The magnitude of the effect of the intervention was substantial in the 3, 6, and 14 year old groups (Table 1).
In our study, the initiative of seeking out incorrectly vaccinated children achieved an improvement in vaccination coverage in children aged 3, 6 and 14 years.
An active search does not seem necessary in the first 18 months of life, as we observed high vaccination rates without any intervention. This can be explained by visits to the paediatric offices for well-child checkups. Other studies have found results similar to ours in children aged less than 24 months, and attributed to the same reason.4
Active searching is effective in the 3- and 6-year age groups. The magnitude of the effect of this intervention was highly significant, achieving an improvement in vaccination coverage. There was evidence of improvement in coverage in the 14-year age group, but the difference was not statistically significant.
We must maintain and further improve the vaccination coverage achieved in this study. One possible strategy is to promote the implementation of nationwide health education programmes.2,5-10. Another tool that has yet to be integrated in the Spanish National Health System is the use of emerging technologies,11-14 such as getting in touch with parents through email, developing new mobile applications relating to the immunisation schedule,15 or setting up individual alerts in the EHRs that would get activated in case of incorrect vaccination, bringing it to the attention of paediatricians, nurses and the administrative staff.16,17 The creation of a diagnosis of “incorrect vaccination status” would also be helpful, so it could be entered in EHRs when it is detected in a patient and quickly attract the attention of paediatricians and nurses.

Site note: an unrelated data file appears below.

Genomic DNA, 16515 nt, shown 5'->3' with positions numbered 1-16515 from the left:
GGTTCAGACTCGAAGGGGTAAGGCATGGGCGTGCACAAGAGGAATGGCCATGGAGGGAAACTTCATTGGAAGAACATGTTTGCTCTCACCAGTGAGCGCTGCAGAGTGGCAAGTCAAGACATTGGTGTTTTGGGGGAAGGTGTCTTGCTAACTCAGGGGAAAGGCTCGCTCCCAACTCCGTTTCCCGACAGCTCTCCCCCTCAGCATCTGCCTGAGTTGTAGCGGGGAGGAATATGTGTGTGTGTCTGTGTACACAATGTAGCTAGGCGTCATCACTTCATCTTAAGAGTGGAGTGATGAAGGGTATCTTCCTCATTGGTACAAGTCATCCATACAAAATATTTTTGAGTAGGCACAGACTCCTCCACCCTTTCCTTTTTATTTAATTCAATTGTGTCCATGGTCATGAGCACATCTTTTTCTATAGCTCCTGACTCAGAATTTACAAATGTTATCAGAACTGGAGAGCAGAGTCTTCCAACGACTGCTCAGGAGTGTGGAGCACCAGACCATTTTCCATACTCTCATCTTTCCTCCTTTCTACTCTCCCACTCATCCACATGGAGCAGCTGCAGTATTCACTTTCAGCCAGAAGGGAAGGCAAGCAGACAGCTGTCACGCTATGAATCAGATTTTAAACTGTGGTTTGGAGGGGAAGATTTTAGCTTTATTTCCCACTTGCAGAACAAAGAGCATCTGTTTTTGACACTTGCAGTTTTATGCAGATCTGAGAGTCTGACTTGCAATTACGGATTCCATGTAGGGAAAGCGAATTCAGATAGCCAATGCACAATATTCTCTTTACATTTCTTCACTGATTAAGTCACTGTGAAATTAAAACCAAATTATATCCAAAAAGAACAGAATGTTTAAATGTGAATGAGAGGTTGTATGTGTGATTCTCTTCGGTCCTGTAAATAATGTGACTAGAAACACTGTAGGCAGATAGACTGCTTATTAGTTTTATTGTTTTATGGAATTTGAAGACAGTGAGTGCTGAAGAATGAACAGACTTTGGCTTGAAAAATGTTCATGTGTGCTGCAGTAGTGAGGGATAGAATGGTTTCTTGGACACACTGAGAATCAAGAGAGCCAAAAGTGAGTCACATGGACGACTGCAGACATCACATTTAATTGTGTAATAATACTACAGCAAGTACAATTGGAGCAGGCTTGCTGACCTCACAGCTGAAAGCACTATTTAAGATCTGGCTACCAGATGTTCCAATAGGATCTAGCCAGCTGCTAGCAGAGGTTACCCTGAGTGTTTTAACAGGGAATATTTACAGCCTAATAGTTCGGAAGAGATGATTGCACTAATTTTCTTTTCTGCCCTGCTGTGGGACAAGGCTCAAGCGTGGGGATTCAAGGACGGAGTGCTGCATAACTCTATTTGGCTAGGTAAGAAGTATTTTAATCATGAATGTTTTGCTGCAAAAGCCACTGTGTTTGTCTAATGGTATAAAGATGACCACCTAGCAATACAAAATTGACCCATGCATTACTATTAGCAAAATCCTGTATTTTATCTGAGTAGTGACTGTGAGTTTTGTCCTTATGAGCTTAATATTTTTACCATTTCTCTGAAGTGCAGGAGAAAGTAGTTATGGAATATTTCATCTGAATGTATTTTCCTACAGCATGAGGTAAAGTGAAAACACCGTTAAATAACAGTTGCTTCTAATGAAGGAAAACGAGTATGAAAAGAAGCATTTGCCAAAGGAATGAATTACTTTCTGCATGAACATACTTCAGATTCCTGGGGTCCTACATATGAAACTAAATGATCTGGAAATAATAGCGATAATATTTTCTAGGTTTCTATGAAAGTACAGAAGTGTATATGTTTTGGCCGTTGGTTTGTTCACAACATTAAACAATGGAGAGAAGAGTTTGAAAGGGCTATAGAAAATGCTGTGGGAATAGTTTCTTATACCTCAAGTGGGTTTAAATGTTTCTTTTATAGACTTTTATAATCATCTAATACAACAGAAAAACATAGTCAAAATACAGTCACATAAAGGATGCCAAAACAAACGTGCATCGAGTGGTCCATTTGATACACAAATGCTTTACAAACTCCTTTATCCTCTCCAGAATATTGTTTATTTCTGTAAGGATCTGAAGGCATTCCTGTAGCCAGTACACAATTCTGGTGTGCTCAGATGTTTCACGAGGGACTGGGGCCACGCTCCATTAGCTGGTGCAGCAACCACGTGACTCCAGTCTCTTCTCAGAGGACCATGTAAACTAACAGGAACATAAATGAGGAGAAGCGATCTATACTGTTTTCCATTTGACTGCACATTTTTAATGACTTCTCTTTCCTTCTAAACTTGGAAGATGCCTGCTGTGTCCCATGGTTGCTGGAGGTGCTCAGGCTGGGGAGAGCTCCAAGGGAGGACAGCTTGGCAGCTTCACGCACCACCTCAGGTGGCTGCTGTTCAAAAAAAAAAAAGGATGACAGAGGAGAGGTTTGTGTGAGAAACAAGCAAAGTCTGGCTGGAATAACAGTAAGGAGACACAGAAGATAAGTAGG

Along with these strategies to improve vaccination coverage, some studies have proposed establishing objectives for health care providers at the beginning of each vaccination year to assess the outcomes achieved at the end of the year, a method that has proven to be effective in improving vaccination coverage rates.11